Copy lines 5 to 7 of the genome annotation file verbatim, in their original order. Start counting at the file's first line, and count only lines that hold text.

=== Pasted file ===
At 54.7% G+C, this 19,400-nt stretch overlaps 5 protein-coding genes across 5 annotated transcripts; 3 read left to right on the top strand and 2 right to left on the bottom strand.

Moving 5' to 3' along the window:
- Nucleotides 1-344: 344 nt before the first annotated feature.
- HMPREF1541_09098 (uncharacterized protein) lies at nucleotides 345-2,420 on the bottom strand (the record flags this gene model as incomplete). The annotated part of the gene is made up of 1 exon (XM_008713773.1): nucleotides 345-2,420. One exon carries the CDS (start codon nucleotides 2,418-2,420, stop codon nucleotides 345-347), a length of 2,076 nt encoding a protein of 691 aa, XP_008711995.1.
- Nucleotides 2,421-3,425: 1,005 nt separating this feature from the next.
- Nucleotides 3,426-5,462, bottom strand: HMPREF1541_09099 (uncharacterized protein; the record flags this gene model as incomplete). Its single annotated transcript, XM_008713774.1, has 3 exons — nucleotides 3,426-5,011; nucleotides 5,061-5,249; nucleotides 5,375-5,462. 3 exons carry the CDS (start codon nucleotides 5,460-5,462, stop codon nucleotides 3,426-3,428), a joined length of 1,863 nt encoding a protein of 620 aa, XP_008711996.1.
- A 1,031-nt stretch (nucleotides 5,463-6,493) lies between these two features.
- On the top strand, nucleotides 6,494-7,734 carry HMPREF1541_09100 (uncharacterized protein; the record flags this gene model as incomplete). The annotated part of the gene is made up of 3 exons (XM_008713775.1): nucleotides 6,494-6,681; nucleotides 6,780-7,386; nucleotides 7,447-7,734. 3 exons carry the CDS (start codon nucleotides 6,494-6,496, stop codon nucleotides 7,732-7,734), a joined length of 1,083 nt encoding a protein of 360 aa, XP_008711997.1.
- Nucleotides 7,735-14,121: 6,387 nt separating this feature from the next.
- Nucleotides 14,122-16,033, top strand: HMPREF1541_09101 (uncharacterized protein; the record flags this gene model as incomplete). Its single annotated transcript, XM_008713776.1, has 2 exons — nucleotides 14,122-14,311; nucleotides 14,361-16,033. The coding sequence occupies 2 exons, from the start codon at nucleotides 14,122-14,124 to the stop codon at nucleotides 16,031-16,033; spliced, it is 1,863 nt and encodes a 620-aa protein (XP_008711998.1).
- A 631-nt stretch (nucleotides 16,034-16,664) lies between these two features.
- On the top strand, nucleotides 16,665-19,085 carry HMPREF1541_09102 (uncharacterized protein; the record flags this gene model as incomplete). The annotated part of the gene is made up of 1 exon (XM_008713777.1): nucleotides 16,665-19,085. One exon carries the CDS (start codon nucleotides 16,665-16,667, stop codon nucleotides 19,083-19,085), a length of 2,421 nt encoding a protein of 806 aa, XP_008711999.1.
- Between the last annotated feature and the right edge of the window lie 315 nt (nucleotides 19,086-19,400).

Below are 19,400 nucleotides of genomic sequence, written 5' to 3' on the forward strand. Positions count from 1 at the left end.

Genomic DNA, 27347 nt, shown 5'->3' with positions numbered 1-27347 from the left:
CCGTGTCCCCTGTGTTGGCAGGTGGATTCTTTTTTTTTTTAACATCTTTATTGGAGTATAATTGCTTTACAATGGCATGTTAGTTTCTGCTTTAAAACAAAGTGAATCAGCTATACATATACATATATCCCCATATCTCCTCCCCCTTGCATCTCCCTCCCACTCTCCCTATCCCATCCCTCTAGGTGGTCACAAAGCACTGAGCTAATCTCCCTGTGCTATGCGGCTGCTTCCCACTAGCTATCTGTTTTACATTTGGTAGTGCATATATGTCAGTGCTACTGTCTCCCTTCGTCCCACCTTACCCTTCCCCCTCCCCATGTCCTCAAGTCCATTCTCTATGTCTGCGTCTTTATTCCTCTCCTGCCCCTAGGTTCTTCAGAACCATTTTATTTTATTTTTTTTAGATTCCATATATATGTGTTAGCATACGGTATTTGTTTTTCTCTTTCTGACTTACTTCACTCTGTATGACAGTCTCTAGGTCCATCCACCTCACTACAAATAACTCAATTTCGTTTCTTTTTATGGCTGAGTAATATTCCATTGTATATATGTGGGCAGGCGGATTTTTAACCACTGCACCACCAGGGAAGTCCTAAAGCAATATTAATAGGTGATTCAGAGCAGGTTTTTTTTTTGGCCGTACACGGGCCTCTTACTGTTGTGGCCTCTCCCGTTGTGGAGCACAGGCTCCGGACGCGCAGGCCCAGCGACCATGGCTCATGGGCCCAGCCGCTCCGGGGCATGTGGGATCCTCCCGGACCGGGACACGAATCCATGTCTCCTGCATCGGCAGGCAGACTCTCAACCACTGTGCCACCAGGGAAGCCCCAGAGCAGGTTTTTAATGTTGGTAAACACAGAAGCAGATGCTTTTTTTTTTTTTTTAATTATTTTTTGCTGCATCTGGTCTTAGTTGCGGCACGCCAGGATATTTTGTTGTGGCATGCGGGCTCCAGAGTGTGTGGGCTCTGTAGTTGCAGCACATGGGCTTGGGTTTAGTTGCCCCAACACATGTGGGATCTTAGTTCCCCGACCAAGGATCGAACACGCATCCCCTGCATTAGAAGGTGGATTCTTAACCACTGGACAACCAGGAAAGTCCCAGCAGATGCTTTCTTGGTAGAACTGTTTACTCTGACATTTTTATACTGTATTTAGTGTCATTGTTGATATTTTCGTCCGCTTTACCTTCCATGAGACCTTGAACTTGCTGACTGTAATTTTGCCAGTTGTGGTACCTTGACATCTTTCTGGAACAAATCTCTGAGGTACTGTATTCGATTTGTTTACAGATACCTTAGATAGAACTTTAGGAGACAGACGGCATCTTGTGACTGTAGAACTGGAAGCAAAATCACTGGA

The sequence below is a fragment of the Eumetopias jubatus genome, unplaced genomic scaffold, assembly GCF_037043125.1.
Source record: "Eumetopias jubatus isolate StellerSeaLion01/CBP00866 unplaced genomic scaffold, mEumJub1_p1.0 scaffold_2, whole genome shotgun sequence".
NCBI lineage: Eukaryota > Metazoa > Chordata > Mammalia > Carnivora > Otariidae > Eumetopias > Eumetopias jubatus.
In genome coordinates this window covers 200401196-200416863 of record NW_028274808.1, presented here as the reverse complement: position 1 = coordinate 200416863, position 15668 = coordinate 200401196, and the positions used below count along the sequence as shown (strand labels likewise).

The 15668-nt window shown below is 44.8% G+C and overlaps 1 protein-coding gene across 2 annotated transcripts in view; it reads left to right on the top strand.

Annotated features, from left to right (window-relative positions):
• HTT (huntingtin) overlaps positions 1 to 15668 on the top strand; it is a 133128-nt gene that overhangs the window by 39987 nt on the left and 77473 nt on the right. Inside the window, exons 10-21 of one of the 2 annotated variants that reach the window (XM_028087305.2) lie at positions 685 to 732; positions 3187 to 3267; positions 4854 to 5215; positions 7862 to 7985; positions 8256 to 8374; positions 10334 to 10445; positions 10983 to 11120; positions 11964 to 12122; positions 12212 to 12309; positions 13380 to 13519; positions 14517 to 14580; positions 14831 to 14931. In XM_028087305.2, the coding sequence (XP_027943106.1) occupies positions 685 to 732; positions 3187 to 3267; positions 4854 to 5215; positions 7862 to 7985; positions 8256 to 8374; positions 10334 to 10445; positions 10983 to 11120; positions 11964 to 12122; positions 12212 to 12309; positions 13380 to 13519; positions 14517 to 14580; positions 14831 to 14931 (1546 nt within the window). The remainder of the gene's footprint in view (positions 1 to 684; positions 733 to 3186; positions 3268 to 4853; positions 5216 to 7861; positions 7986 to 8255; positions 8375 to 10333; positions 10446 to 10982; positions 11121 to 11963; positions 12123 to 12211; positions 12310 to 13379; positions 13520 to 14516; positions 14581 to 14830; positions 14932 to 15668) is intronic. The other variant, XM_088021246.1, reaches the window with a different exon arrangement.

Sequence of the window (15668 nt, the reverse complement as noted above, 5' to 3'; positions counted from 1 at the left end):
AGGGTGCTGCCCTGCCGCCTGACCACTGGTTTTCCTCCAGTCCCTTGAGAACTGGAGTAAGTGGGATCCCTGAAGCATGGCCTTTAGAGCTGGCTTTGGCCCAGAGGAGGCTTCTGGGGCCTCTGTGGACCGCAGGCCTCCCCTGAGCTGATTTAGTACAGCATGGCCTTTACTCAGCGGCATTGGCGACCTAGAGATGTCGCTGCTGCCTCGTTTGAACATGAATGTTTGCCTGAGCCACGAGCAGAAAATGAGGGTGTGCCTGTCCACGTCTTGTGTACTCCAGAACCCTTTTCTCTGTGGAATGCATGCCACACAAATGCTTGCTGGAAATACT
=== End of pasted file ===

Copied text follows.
- Nucleotides 2,421-3,425: 1,005 nt separating this feature from the next.
- Nucleotides 3,426-5,462, bottom strand: HMPREF1541_09099 (uncharacterized protein; the record flags this gene model as incomplete). Its single annotated transcript, XM_008713774.1, has 3 exons — nucleotides 3,426-5,011; nucleotides 5,061-5,249; nucleotides 5,375-5,462. 3 exons carry the CDS (start codon nucleotides 5,460-5,462, stop codon nucleotides 3,426-3,428), a joined length of 1,863 nt encoding a protein of 620 aa, XP_008711996.1.
- A 1,031-nt stretch (nucleotides 5,463-6,493) lies between these two features.